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A novel by Michael Reaves and Steve Perry (2004, Del Rey)
A Clone Wars Novel
Medstar, Book 2
Set 21 years before Star Wars: A New Hope

The medical team on Drongar continues to treat casualties, uncover a spy and make discoveries about the miracle medicine they are harvesting.




Read November 9th to 16, 2005  
    Jedi Healer was very similar to the previous book in this series, Battle Surgeons, dealing with character traits among a medical staff near the front lines. However, it was more focused on a few isolated storylines, rather than a broad overview, and it was less satisfying because nothing much happened, again.

The Ansion incident that the authors open the book with comes, of course, from Barris' mission with Anakin in The Approaching Storm. It highlights her continued apprehension about the mission on Drongar, and her actual purpose there. I agreed with her conclusions: she didn't seem to have any point, here. Her main purpose in this story was to struggle with drug addiction, which made her think that she could take on the whole Separatist army by herself. By injecting herself with Bota, twice, she is obviously addicted. She has some contrived Force-visions, which allow her to judge that the explosion on the Medstar was another act of sabotage. Everything else is just tenuously out of reach. So she knew that the camp was in imminent danger. She could have drawn that conclusion from the Force without the bota. When she overcomes the addiction (by saying "no" a single time -is that enough?), she judges that she has transitioned from Padawan Learner to Jedi Knight. So her Trials were very quiet and personal -they don't all have to be wide ranging like Obi-Wan's, but they seemed rather trivial. If she had given in to the bota addiction, she would not have become a Jedi, but closer to a Sith. She didn't have the option of not becoming something greater -for good or evil.

Jos and Tolk's relationship provides another of the small plotlines. Or should I say non-plots, because the whole thing didn't make any sense. Tolk is transferred onto the Medstar for a seminar that they both know won't happen. While she is up there, a large cargo bay explodes, from sabotage. She is forced to stay aboard for a few days, helping, and while an investigation is carried out. When she returns, she is cool towards Jos, and he can't figure out why. The reason she was sent up to the Medstar in the first place was because Jos' uncle, the new admiral in charge, wanted to speak with her. Jos' uncle also had a relationship with a woman whom his culture said he could not have. When she died prematurely, he was left ostracized. It was obvious from the moment Tolk returned to the surface that the admiral had convinced her that a relationship with Jos would ruin his life. Jos is so depressed throughout the book, first from losing his best friend Zan, then from Tolk's rejection, that it is rather frustrating.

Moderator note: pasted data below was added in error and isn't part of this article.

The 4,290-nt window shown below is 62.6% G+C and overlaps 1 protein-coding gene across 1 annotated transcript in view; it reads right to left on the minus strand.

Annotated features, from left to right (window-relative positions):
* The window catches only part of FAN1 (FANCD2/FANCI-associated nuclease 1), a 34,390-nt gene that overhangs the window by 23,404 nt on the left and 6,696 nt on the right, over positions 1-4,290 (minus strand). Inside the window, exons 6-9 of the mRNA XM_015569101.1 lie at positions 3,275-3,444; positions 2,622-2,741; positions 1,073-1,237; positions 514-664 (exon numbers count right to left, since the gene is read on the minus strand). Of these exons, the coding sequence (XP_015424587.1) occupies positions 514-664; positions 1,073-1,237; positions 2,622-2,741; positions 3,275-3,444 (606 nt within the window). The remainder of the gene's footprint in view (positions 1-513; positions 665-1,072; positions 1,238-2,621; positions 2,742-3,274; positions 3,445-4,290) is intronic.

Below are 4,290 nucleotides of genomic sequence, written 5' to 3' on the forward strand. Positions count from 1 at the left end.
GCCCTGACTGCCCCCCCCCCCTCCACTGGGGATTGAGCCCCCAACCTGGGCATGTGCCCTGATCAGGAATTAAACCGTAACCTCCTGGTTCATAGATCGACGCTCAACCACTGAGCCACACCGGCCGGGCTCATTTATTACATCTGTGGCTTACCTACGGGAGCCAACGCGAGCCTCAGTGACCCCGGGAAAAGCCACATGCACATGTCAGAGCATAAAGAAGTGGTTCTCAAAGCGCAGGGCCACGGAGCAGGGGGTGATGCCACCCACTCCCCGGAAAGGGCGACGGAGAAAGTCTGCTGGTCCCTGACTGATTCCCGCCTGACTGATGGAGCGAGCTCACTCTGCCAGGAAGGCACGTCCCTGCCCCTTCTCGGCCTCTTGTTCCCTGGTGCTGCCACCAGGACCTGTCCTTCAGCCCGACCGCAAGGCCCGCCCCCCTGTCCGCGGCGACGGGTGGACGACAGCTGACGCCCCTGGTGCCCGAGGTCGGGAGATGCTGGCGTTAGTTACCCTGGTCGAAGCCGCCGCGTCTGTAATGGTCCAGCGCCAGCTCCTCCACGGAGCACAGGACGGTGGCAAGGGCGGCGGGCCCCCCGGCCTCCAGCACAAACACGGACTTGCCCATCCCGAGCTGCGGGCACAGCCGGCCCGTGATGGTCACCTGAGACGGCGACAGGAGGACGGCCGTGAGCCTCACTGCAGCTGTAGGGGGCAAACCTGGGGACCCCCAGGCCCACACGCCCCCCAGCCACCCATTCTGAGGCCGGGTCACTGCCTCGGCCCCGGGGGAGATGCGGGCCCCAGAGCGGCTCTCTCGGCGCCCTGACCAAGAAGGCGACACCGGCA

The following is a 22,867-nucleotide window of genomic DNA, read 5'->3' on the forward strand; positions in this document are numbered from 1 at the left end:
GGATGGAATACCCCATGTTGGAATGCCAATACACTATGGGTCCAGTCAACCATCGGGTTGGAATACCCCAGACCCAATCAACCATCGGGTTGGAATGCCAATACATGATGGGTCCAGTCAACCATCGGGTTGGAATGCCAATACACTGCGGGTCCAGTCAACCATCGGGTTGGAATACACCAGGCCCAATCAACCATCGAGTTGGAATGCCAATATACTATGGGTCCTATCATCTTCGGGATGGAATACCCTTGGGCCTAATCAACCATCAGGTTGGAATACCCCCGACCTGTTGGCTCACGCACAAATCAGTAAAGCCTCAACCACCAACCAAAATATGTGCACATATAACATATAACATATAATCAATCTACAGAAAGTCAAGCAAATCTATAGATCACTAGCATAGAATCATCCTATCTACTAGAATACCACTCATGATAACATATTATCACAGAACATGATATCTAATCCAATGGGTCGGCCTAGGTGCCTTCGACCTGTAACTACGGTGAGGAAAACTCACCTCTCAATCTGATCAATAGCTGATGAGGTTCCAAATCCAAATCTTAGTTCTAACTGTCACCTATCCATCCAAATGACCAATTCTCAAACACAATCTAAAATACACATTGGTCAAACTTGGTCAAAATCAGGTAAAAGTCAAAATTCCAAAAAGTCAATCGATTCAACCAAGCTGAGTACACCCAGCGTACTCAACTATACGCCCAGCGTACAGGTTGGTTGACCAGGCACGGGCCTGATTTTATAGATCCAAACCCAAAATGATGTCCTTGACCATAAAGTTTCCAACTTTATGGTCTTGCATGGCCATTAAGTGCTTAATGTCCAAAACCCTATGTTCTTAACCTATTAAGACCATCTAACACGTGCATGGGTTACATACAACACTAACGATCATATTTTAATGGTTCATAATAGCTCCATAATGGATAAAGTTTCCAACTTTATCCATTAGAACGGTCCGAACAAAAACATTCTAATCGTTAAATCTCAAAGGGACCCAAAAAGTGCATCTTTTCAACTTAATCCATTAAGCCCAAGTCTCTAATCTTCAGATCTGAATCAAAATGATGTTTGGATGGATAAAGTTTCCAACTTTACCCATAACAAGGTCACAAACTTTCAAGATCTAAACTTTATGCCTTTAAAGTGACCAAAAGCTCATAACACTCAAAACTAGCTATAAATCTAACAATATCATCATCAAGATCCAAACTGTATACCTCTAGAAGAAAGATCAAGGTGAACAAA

Fortunately, we have Uli, the naive but brilliant new doctor in the camp, who provides us with some very interesting insights. I liked his semi-crush on Barriss, though she was obviously too much of a Jedi to return his affection. For her, he was more of a sounding board for conversations about the Force. Apparently everyone now knows about the Sith. I suppose it was inevitable after Count Dooku became so prominent. Uli also provided Jos with a new focus and room-mate. When he finally confronts his uncle, in a rage, about Tolk, everything is rectified, because it was more of a test than anything else. Yuck. Like in 'er', these relationships are too easy to form.

I think more alcohol was imbibed in this novel than in all other Star Wars novels combined. I suppose alcohol is a major ingredient in soldiers' lives, but I wonder if this was too prominent. I was not interested in Den's mission to get the droid I-five drunk. His efforts worked, and it was fun to see a Wookie pull his arm off, probably the first time since Han mentioned the idea in A New Hope, but that was the only part that I enjoyed. I fully expect to see this pair in the post-Revenge of the Sith series of books by the same authors. I am not sure if I should be excited or dreading that.